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Friday, February 10th, 2012

Nirvana Day Recipe: Miso Udon Soup

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Nirvana Day, also called Parinirvana Day, is celebrated throughout the Mahayanan Buddhist world. While celebrations (and even the date the holiday is celebrated) differ depending on their locale, the universal premise of the holiday is to commemorate the day when Buddha reached full nirvana, or bliss, through death. Buddhists celebrate death as a form of change, rather than mourn it. Because the day is a time for simple reflection, typical Nirvana Day recipes are uncomplicated, vegetarian fare. The below recipe is one typically enjoyed by Japanese Buddhists.

Ingredients:
1 pound fresh udon noodles (Can be found in the refrigerator section of many markets. Dry may be substituted.)
1 teaspoon sesame oil
3 tablespoons white or yellow miso
Optional toppings: 5 sheets roast seaweed snack, torn into pieces; 1 piece firm tofu, cubed; and/or 1 scallion, sliced thinly

Instructions:
1. Boil noodles in 2 quarts water until tender, 7-9 minutes.
2. Add remaining ingredients.
3. Serve in soup bowls.

Enjoy!

© 2012, Lauren Capitani. All rights reserved.

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ABOUT THE AUTHOR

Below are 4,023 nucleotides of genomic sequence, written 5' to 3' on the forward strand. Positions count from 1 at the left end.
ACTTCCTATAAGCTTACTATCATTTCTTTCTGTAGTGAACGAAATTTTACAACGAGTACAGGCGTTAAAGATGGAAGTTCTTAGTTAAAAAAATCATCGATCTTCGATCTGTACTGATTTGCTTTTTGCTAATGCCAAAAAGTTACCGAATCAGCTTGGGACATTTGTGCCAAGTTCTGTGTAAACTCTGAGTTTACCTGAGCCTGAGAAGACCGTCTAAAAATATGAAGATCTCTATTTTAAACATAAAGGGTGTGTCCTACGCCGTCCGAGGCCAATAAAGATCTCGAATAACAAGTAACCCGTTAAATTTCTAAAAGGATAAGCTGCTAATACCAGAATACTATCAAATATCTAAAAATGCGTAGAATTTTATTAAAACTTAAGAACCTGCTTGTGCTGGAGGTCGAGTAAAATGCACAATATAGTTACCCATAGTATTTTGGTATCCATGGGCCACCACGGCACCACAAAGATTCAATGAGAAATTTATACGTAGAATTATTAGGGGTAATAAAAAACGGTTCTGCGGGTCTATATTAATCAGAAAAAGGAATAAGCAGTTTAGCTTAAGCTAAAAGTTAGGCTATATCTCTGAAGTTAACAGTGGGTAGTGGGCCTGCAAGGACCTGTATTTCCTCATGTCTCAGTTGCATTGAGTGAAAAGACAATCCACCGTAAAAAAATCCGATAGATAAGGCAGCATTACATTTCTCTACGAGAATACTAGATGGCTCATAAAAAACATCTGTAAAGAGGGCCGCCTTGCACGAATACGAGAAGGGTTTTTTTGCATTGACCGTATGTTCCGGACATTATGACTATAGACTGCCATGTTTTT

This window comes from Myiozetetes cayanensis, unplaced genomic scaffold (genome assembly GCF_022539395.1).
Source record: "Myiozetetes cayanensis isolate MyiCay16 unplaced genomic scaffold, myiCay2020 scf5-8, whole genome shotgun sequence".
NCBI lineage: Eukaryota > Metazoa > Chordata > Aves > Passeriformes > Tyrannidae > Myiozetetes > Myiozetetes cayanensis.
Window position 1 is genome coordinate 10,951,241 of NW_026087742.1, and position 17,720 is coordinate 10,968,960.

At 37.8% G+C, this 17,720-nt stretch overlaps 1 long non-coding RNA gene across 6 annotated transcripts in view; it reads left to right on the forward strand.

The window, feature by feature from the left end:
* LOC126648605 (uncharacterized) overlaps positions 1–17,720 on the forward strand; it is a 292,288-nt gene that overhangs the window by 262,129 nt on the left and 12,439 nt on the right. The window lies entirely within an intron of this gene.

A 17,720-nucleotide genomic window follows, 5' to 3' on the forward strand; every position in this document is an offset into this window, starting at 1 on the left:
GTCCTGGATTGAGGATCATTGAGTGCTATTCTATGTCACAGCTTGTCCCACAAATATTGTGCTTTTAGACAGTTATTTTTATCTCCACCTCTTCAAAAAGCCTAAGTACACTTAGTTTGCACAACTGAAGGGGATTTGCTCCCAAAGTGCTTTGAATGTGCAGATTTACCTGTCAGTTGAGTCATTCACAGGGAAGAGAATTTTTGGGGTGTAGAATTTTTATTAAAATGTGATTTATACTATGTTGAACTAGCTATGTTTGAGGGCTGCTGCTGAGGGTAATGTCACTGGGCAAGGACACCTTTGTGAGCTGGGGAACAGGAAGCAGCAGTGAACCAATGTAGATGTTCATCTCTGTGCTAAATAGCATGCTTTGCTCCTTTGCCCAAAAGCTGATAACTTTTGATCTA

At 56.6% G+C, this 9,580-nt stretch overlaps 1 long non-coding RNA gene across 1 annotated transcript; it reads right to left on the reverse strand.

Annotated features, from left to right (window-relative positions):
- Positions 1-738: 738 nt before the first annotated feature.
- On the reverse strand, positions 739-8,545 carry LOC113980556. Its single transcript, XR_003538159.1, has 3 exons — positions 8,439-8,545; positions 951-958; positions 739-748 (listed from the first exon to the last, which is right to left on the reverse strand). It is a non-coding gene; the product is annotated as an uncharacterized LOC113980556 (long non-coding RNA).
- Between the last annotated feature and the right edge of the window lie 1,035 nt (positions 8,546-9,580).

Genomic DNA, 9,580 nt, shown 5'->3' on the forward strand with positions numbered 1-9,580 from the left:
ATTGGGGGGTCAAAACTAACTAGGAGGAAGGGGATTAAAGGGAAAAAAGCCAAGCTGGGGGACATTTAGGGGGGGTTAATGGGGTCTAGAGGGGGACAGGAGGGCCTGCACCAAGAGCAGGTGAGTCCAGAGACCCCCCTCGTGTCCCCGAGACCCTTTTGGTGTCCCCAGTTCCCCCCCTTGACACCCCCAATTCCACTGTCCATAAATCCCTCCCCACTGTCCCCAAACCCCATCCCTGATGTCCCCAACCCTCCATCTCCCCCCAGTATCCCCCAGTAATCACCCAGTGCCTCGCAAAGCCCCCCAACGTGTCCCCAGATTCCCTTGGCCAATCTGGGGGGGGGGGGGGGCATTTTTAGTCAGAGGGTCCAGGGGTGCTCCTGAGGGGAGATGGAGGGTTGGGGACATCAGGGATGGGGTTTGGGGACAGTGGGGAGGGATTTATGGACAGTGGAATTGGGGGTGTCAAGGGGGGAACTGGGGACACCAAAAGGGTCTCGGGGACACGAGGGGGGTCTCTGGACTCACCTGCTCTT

Lauren Capitani was an early foodie. While her friends were busy watching Family Ties , she was tuned into Graham Kerr and Yan Can Cook, and served her friends and family dishes such as beef wellington and baked alaska while still a teen. After college, Lauren received Masters' degrees in both journalism and business and worked in both subsequent fields. At 29, she decided to rewrite her life and became an assistant teacher. For the first time, her vocation became her avocation. She now has certification in both both elementary and early childhood education and has taught at seven schools on both coasts (and in between). Lauren has lived summers in France, England, Spain, Japan, and Thailand, and has visited more than a dozen other countries. When her own children start limiting their food choices, Lauren turned it into a teaching moment and created One World Whisk, a global cooking initiative for children. The project garnered more than 200 followers before its one-month charter was complete.

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